Does everyone get so delirious after reading Michael Pollan?  I’ve read The Omnivore’s Dilemma and am nearly finished with In Defense of Food, and have found that I already follow some of his suggestions, and have done so out of instinct.  Years ago, I gave up on margarine, somehow I just knew butter was better.  I’m currently trying to find sources for stuff like real yogurt (sorry Dannon and Yoplait, you don’t qualify) and local eggs.  I could get more local milk, but unfortunately with two growing kids, I can’t really afford it.  It’s twice the price of “regular” milk (but tastes twice as good as well).  My ultimate goal is to wean my family off of convenience foods full of preservatives and goodness knows what else, and back to more whole foods.  I’m sure there are still times in our busy schedule when McDonald’s really is the only option, but with some careful planning, perhaps I can wean us off of that as well.  Not surprisingly, we all feel better when we eat real food, and we tend to lose weight and be healthier as a consequence.  I’ve lost more weight using olive oil and butter, and eating good cheese than I ever did using reduced fat margarine, or low fat cheese.  After only once eating fresh shredded parmesan, I can never, ever go back to the stuff out of the can.

Interestingly, I think the whole catalyst for this shift in thinking sprang from my trip to Paris a year ago.  My husband and I ate very well there, and after the second day we noticed something.  We noticed that the food tasted so good.  Better than anything I had in a long time.  Not only that, but we noticed that after a meal we felt good.  Not just good, but great.  Too many times after eating out here at home, we leave the restaurant overfull, bloated, and headachy.  Some of that I’m sure is from the huge portions, but I suspect it is more from lower quality food.  Since that trip, I am still in search of the perfect baguette.  I’m thinking I may have to learn how to bake bread and make it myself.

Will It Never End?

Apparently we got a dusting of snow overnight. I’m so sick of it. Knowing what I was going to find, I went in the backyard yesterday to check my soil in the SFG closest tot he house. The soil is still frozen pretty solid. I even had it covered during that last storm when it rained buckets the entire day. The other SFG’s soil is still loose and fluffy. I think the difference is in the amount of sun. I’m just hoping that it will get warm enough for long enough in the next couple weeks so I can work it and sow my peas. I NEED to get something in the ground. I guess it doesn’t help that the tines of my pitchfork are all wonky. A few years ago when we moved in, I removed English Ivy from a 6’x6′ square that is separate from all the other landscaping. It was well established and the network of roots under the soil was incredible. Some of the roots were thicker than my thumb and strong as hell. I managed to hook a couple tines under a root and bend them. It’s surprising I didn’t break the handle of the pitchfork.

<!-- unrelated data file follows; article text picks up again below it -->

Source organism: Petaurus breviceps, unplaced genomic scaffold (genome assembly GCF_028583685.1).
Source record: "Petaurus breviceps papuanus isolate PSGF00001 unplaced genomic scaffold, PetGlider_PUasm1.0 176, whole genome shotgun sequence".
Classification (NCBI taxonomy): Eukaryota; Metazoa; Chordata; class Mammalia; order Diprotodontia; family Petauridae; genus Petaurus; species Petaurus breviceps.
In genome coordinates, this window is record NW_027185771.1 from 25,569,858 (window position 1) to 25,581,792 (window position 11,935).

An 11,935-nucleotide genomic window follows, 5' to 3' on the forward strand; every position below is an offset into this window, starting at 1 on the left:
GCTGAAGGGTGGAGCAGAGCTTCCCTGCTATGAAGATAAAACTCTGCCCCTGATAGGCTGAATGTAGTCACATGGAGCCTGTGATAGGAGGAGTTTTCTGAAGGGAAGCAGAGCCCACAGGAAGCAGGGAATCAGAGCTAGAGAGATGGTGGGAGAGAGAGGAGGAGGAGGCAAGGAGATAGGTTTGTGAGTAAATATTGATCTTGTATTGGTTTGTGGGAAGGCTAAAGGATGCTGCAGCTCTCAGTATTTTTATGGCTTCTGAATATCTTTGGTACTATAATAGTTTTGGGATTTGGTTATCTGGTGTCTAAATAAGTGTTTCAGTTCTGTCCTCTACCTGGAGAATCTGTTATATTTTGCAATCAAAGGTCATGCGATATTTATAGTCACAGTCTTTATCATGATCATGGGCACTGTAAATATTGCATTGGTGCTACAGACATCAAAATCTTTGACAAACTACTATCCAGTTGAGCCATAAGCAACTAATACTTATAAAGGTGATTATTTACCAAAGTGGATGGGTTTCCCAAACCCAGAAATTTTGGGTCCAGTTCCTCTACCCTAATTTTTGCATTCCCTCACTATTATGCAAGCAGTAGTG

What do you use to work your soil if it gets hard and/or clumpy? I know if it’s frozen I pretty much have to wait, but I’m tempted to keep at it to try to break it up and encourage it to thaw. I still need to work in the peat moss. I couldn’t find it in the fall (most of the garden centers were bare bones at that time) and I didn’t find it until fairly recently. I think if I could get even one day where it thaws, once I work in the peat and vermiculite, it will be fluffy enough to not freeze as easily.

Go Grow!

Finally got my rear in gear and planted my seeds. Part of my ghetto set up is a heating pad for the seeds. I’m going to keep an eye on it to make sure it doesn’t get too hot, but I think it will be ok. I have it sandwiched between some ceramic tile so it’s not directly in contact with the plastic seed flat.

For whatever reason (probably that last snowstorm), I haven’t been in the gardening mood. Today I figured I need to bite the bullet and get started. I never really put much thought into starting seeds before, so I usually got these spindly things that didn’t do well. This time I have a heat source AND a plant light, so we’ll see how that changes things.

Looking at my plans, I made a last minute substitution and threw in Sugar Baby Watermelon instead of the zucchini. If it does well, it will get a much better reception in the household than a vegetable type crop.

Peas are supposed to be planted outside soon. It was actually snowing a bit this morning and I haven’t tried to work the soil that was frozen last time (where the peas need to go). The weather is showing it’s usual schizophrenia for this time of year and I’m not quite willing to suffer the cold to try to get that soil ready. Maybe today….maybe.